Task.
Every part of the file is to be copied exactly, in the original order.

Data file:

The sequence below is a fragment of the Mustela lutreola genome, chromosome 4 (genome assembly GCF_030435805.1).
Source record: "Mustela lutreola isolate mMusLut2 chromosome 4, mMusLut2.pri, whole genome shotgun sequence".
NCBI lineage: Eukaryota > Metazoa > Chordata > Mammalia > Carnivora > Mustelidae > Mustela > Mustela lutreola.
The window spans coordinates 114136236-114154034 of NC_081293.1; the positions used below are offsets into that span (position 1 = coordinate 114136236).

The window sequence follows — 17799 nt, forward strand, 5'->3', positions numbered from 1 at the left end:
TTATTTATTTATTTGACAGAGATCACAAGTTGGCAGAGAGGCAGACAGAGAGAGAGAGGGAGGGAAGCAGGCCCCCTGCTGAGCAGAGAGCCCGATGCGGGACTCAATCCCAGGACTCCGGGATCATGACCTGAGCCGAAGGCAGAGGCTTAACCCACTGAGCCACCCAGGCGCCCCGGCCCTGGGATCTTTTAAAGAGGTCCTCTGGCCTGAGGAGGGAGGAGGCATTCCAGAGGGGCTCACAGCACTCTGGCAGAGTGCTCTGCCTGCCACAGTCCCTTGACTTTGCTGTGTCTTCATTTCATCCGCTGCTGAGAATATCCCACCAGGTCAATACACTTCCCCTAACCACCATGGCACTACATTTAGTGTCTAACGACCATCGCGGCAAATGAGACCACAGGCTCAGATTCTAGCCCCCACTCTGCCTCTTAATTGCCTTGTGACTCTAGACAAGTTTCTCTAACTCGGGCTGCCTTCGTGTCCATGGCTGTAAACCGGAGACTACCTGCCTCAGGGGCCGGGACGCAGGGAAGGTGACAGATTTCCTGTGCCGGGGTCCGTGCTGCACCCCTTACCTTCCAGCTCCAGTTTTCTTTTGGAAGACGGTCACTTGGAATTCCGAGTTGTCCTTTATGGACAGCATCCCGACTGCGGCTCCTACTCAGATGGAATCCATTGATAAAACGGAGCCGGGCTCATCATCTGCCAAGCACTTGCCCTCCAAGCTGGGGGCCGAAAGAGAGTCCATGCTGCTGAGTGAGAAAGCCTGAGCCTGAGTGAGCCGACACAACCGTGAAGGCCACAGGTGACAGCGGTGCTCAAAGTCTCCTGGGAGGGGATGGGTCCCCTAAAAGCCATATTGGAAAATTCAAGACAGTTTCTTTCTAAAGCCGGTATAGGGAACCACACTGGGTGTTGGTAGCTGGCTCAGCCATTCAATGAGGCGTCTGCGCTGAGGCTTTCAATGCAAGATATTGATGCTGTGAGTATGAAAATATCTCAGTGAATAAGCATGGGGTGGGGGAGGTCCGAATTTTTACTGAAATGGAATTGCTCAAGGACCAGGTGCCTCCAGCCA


The sequence below is a fragment of the Mustela lutreola genome, chromosome 4 (genome assembly GCF_030435805.1).
Source record: "Mustela lutreola isolate mMusLut2 chromosome 4, mMusLut2.pri, whole genome shotgun sequence".
NCBI lineage: Eukaryota > Metazoa > Chordata > Mammalia > Carnivora > Mustelidae > Mustela > Mustela lutreola.
The window spans coordinates 114136236-114154034 of NC_081293.1; the positions used below are offsets into that span (position 1 = coordinate 114136236).

The window sequence follows — 17799 nt, forward strand, 5'->3', positions numbered from 1 at the left end:
TTATTTATTTATTTGACAGAGATCACAAGTTGGCAGAGAGGCAGACAGAGAGAGAGAGGGAGGGAAGCAGGCCCCCTGCTGAGCAGAGAGCCCGATGCGGGACTCAATCCCAGGACTCCGGGATCATGACCTGAGCCGAAGGCAGAGGCTTAACCCACTGAGCCACCCAGGCGCCCCGGCCCTGGGATCTTTTAAAGAGGTCCTCTGGCCTGAGGAGGGAGGAGGCATTCCAGAGGGGCTCACAGCACTCTGGCAGAGTGCTCTGCCTGCCACAGTCCCTTGACTTTGCTGTGTCTTCATTTCATCCGCTGCTGAGAATATCCCACCAGGTCAATACACTTCCCCTAACCACCATGGCACTACATTTAGTGTCTAACGACCATCGCGGCAAATGAGACCACAGGCTCAGATTCTAGCCCCCACTCTGCCTCTTAATTGCCTTGTGACTCTAGACAAGTTTCTCTAACTCGGGCTGCCTTCGTGTCCATGGCTGTAAACCGGAGACTACCTGCCTCAGGGGCCGGGACGCAGGGAAGGTGACAGATTTCCTGTGCCGGGGTCCGTGCTGCACCCCTTACCTTCCAGCTCCAGTTTTCTTTTGGAAGACGGTCACTTGGAATTCCGAGTTGTCCTTTATGGACAGCATCCCGACTGCGGCTCCTACTCAGATGGAATCCATTGATAAAACGGAGCCGGGCTCATCATCTGCCAAGCACTTGCCCTCCAAGCTGGGGGCCGAAAGAGAGTCCATGCTGCTGAGTGAGAAAGCCTGAGCCTGAGTGAGCCGACACAACCGTGAAGGCCACAGGTGACAGCGGTGCTCAAAGTCTCCTGGGAGGGGATGGGTCCCCTAAAAGCCATATTGGAAAATTCAAGACAGTTTCTTTCTAAAGCCGGTATAGGGAACCACACTGGGTGTTGGTAGCTGGCTCAGCCATTCAATGAGGCGTCTGCGCTGAGGCTTTCAATGCAAGATATTGATGCTGTGAGTATGAAAATATCTCAGTGAATAAGCATGGGGTGGGGGAGGTCCGAATTTTTACTGAAATGGAATTGCTCAAGGACCAGGTGCCTCCAGCCA